Revolut has long offered “crypto trading” in a walled garden — you can’t get cryptos in or out, just trade them in the app. But you will soon be able to withdraw small amounts of crypto from the service! Revolut think their anti-money-laundering, based on destination addresses and customer behaviour, is up to the task — presumably they’ve improved it since a whistleblower came forward in 2019. No word on crypto deposits as yet. [FT Alphaville, free with login; BBC, 2019]

South Korea is looking at how to deal with crypto issues in general — particularly the incredible amounts of illegal behaviour. They’re starting by putting the FATF guidelines into place. Several crypto exchanges are shutting down — because they don’t have bank accounts in their real names, and can’t get accounts when the banks know who the account is for. [Yonhap; Korea Herald]

The Binance crypto exchange now lets you trade tokenised stocks! Binance Deutschland buys shares in Tesla, Coinbase and Apple, and offers tokens claiming to represent chunks of them on Binance.com. BaFin, the German regulator, is unimpressed, and has told them to stop offering these derivatives of securities without a prospectus. BaFin had to do something after the Wirecard debacle to look less completely useless, and Binance stuck their necks out to be the something in question. [Financial Times, paywalled; BaFin press release, in German; Financial Times, paywalled]

You’ll be reassured to hear that Coinbase’s horrible customer service is entirely within the law. [Yahoo! News]

 

 

Central banking, not on the blockchain

Alipay and WeChatPay will now be working with the DC/EP e-CNY initiative that was set up by the People’s Bank of China to compete with them (amongst way too many other purposes), and that isn’t technically a CBDC any more, quite. [Global Times]

De Nederlandsche Bank suggests you can get consumers to adopt a CBDC by paying them to do so, with a good interest rate. I’m not clear on how this constitutes a use case. [DnB]

The European Investment Bank issues its first ever digital bond on a public blockchain, specifically Ethereum! After a page of quotes about how amazing this is, the press release finally details what’s actually happening — bond tokens are purchased using actual money; the joint lead managers (Goldman Sachs, Santander, Societe Generale) settle the underwriting against the issuer using tokens representing euros (the press release touts this as “Central Bank Digital Currency (CBDC)”); at maturity, the bond is repaid in actual money.  The blockchain doesn’t let you do anything that bond issues don’t do already — but it lets you put “blockchain” in the headline. [EIB press release]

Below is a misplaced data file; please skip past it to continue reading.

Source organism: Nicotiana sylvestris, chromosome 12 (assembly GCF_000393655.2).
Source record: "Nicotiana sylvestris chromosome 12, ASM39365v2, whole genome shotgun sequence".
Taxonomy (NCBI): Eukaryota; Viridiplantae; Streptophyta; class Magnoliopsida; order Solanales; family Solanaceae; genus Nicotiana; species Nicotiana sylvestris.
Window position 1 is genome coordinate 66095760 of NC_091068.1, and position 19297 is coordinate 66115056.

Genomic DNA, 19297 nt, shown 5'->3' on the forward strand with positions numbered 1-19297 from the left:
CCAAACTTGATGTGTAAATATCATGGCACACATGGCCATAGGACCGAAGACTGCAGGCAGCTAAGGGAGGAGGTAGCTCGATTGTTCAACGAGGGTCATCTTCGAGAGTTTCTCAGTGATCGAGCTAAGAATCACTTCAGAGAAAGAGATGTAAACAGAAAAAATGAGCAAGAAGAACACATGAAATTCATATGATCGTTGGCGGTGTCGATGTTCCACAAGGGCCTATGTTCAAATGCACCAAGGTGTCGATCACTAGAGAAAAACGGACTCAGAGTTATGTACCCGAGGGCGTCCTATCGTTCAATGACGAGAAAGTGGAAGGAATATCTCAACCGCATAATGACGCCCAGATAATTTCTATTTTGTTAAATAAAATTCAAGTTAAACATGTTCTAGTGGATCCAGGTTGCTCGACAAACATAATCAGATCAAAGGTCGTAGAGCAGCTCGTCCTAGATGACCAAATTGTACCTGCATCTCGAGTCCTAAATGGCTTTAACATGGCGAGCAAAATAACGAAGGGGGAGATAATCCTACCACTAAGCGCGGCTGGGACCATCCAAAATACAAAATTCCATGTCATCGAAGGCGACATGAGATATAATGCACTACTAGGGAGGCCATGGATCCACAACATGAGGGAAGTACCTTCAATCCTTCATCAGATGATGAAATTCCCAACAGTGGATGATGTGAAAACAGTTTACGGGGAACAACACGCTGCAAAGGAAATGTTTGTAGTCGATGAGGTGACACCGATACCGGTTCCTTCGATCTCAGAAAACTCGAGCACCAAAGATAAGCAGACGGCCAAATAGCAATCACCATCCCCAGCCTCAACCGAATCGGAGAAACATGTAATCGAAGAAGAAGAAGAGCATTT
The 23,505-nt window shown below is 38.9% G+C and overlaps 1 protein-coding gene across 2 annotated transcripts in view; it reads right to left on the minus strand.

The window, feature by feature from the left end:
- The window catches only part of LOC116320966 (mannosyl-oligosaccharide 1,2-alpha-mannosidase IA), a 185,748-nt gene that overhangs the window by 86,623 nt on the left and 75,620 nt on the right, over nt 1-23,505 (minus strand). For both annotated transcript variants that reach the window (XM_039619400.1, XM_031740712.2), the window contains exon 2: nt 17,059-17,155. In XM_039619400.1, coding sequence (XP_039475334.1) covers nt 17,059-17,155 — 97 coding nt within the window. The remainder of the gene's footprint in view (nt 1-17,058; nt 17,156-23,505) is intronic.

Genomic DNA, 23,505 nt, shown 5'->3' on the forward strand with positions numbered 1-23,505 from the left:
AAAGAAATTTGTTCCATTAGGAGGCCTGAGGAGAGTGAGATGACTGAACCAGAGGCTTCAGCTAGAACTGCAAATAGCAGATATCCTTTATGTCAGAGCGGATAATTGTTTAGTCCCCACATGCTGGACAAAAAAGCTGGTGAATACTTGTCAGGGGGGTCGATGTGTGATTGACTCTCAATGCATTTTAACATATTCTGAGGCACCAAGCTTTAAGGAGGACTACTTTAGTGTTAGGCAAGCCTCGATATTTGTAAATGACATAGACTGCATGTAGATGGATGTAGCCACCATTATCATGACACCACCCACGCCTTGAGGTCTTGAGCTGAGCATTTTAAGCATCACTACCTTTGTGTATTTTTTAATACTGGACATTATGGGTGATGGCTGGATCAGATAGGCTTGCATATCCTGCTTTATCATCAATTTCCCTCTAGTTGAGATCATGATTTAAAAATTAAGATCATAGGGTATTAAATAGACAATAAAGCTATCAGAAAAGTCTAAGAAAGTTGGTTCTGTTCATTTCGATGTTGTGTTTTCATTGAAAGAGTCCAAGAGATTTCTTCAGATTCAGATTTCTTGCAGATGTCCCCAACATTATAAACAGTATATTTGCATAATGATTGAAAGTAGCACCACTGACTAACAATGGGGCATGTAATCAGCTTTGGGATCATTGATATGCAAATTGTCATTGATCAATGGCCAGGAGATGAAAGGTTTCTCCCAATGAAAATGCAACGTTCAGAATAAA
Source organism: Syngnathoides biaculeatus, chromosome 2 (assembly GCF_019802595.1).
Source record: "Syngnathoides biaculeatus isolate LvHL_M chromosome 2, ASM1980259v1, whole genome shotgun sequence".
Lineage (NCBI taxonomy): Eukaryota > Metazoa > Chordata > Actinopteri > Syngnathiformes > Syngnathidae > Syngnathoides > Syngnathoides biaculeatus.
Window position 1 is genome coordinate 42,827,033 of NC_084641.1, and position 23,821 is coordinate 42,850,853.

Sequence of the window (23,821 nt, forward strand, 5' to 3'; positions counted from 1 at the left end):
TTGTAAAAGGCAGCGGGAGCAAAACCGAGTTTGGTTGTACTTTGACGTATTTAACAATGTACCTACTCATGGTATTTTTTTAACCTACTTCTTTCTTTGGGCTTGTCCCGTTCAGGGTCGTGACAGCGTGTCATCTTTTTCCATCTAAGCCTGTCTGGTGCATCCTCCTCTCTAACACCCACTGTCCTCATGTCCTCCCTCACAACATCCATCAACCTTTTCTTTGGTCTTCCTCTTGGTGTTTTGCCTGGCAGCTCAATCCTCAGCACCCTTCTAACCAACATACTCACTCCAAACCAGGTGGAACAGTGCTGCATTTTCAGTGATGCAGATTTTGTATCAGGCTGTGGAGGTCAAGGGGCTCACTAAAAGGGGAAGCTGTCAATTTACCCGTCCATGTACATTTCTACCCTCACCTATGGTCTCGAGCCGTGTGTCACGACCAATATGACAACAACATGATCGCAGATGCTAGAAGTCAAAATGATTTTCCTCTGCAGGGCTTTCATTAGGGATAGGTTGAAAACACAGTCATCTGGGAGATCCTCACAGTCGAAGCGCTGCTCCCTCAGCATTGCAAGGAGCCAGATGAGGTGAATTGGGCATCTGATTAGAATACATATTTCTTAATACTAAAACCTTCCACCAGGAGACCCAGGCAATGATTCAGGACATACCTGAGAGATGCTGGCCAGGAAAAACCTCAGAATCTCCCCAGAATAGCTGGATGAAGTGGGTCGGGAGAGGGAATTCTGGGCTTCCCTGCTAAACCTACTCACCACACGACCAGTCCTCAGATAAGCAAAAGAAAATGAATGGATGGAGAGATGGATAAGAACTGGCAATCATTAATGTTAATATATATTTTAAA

Wired writes up CBDCs — and calls out the push for CBDCs for neglecting to first find a use case. [Wired]

 

 

Diem’s not dead! Look, it’s still twitching

An unnamed person at Facebook says that Diem will run a very limited trial later in 2021 — if they can ever see their way clear with the regulators. [CNBC]

Yet another Diem face leaves — Libra/Diem’s PR guy Dante Disparte started work at Circle a couple of weeks ago. Disparte is the guy who pushed Libra/Diem as “digital money,” and called existing electronic payments “analogue money.” This is a terminology nobody else has ever used, but I heard him use that one twice — it seems to have been a personal favourite talking point. Disparte says in his intro publicity video how Circle is “an operational business, it’s not an aspirational one” — that is, you can only spend so many years of your life talking up vaporware that’s stuck in development hell. [Circle]

Carolyn Everson, VP of Facebook’s Global Business Group, seems to think Diem has something to do with NFTs — “the future of cryptocurrency and NFT’s and digital wallets.” She also wishes anyone would use Facebook Pay in Messenger. [Yahoo! Finance]

 

 

I fought the law

NatWest Bank in the UK officially recognises cryptocurrency use amongst its customer base! The bank will refuse to serve business customers whose business is substantially to accept cryptocurrencies. The head of the lender’s risk committee called cryptocurrencies “high risk” in an online shareholder event. The bank will perform extra financial crime checks on personal customers who touch cryptos. [Guardian]